sir keith park, Most Effective group commander, raf fighter command.
Royal Air Force Air Marshal Sir Keith Park, Commander of 11 Group seated at his desk.
RAF Hornchurch key air station of 11 Group RAF Fighter Command during the Battle of Britain.
During World War Two, RAF Hornchurch was key air station of RAF Fighter Command during the Battle of Britain. It was part of 11 Group, which protected metropolitan London. 11 Group was commanded by the most brilliant tactical fighter commander in Great Britain: Air Vice Marshal Keith Park
Senor Montero de Bustamante, Uruguayan Charge d’Affaires, speaking at the ceremony at Hornchurch, Essex to name a Spitfire (“Uruguay XVI”) subscribed to by the people of Uruguay. Air Vice Marshal H W L Saunders, Air Officer Commanding No 11 Group of Fighter Command, is on the extreme left, with the Rt Hon H H Balfour MP, Under Secretary of State for Air (second from left) and Air Vice Marshal R M Hill, Air Officer Commanding No 12 Group (centre foreground). Circa 1943. Official RAF photo courtesy of the Imperial War Museum.
Flight Lieutenant J A Plagis (Rhodesian) and Flying Officer A J Hancock of No. 64 Squadron RAF, standing in front of a Supermarine Spitfire Mark V at Hornchurch, Essex. They had, between them, shot down 16 enemy aircraft in the air battles over Malta in 1941 and 1942. Photo courtesy of the Imperial War Museum.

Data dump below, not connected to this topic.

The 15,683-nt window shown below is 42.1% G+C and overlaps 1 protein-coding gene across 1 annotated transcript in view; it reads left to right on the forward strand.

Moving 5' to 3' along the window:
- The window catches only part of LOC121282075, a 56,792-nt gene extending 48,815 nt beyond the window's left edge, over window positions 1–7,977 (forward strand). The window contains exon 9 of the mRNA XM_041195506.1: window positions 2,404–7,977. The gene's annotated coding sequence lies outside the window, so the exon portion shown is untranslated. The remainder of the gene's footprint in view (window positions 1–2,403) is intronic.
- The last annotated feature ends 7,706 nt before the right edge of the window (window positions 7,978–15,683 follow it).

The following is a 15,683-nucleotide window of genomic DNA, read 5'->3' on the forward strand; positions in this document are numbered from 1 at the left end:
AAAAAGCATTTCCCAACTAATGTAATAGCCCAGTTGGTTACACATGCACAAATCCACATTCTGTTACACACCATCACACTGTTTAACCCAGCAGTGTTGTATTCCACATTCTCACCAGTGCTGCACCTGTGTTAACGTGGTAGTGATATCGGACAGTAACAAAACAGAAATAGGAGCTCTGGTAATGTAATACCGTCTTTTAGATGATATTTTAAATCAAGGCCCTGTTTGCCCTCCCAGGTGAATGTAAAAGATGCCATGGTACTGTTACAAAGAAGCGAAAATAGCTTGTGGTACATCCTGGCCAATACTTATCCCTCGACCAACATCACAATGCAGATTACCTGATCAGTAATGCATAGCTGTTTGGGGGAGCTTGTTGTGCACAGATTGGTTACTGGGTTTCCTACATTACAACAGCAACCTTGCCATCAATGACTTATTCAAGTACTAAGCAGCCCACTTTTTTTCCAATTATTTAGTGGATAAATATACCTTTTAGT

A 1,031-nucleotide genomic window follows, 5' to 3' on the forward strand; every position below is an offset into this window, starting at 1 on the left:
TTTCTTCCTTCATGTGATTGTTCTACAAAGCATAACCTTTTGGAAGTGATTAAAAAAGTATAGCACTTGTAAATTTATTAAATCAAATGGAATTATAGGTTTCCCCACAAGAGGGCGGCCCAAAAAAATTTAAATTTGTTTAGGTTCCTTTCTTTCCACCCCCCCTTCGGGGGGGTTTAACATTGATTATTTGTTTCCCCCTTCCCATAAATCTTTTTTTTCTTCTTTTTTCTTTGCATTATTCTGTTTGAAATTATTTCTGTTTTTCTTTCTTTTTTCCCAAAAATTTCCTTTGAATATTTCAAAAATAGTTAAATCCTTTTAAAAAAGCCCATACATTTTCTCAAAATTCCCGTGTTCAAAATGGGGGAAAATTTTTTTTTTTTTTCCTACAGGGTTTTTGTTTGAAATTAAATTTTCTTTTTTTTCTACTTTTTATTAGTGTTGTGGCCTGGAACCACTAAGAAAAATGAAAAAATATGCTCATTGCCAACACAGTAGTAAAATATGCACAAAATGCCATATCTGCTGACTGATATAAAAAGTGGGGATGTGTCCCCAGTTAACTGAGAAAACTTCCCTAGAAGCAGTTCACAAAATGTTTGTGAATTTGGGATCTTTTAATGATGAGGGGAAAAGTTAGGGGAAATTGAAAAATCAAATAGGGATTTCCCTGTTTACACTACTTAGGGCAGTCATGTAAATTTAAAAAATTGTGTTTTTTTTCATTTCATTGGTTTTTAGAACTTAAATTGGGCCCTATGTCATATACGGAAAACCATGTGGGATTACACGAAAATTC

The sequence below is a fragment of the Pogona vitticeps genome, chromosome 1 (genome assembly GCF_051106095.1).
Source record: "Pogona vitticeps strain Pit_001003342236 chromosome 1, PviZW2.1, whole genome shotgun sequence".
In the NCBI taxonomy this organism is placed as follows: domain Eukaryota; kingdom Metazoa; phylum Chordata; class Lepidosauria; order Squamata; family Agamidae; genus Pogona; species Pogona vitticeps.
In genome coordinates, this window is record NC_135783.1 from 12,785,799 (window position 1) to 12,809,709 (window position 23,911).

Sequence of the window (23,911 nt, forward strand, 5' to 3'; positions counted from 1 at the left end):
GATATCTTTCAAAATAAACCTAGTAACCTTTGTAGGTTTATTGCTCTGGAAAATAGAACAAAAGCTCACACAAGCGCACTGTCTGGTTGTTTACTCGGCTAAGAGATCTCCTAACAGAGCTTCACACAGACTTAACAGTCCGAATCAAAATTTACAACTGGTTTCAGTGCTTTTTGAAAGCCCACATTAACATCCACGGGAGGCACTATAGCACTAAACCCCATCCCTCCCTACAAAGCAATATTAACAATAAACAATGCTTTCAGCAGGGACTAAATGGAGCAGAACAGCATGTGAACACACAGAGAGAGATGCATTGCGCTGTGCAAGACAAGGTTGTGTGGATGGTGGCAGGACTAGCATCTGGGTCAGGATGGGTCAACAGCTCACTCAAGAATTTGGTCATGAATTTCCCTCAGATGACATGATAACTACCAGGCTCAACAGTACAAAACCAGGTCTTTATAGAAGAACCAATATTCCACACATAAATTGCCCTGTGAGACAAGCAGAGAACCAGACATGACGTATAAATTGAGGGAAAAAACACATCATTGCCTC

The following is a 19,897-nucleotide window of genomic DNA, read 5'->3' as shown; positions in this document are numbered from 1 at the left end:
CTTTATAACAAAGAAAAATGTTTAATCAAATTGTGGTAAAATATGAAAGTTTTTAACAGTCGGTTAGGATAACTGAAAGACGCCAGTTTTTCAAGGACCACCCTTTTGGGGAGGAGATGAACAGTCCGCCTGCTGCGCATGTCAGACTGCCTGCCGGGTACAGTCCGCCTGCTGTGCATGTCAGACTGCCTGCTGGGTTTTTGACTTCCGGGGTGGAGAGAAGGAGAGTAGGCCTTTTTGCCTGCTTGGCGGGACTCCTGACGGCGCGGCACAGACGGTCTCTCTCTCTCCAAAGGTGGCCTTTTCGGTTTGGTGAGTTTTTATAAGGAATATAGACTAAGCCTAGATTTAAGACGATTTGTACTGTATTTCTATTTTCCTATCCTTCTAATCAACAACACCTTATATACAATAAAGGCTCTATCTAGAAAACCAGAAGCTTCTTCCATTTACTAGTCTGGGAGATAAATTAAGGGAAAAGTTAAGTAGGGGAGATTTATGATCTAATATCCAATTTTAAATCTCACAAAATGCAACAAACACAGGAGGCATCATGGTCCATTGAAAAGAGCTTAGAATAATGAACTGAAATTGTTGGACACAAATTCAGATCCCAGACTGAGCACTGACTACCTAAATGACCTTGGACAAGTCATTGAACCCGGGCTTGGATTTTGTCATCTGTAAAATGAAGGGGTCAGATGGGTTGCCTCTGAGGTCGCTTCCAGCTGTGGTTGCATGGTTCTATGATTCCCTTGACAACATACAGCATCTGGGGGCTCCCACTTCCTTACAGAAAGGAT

Group Captain Charles Lott, Hornchurch’s 35-year-old Station Commander, climbs into his flying kit before going up in a Spitfire, June 1942. Retrieving his parachute from the car is his WAAF driver, Leading Aircraftwoman Mary Ford. Photo courtesy of the Imperial War Museum.
Flying Officer John Allen of No 54 Squadron receives the DFC from the King at Hornchurch, 27 June 1940. Air Chief Marshal Sir Hugh Dowding, AOC-in C Fighter Command, stands in the centre, hands clasped behind his back. Photo courtesy of the Imperial War Museum.
Flight Sergeant Georges Nadon, a French-Canadian pilot with No. 122 Squadron, in his Spitfire at Hornchurch, May 1942. The 27-year-old French-Canadian, seen striking a pose in the cockpit of his Spitfire, was asked to list his hobbies. Somewhat predictably, the response was ‘girlfriends and beer’! Photo courtesy of the Imperial War Museum.
Ground staff refuel a Supermarine Spitfire Mk VB of No. 64 Squadron RAF at Hornchurch, 7 May 1942. Photo courtesy of the Imperial War Museum.
Ground crew from No. 122 Squadron RAF play a game of draughts while waiting for their aircraft to return from an operation over France, Hornchurch, 7 May 1942. Photo courtesy of the Imperial War Museum.
Supermarine Spitfire Mark VB, BM252 ‘MT-E’, of No. 122 Squadron RAF, being checked over by ground crew, prior to starting up at Hornchurch, Essex. Date between 1939 and 1945. Photo courtesy of the Imperial War Museum.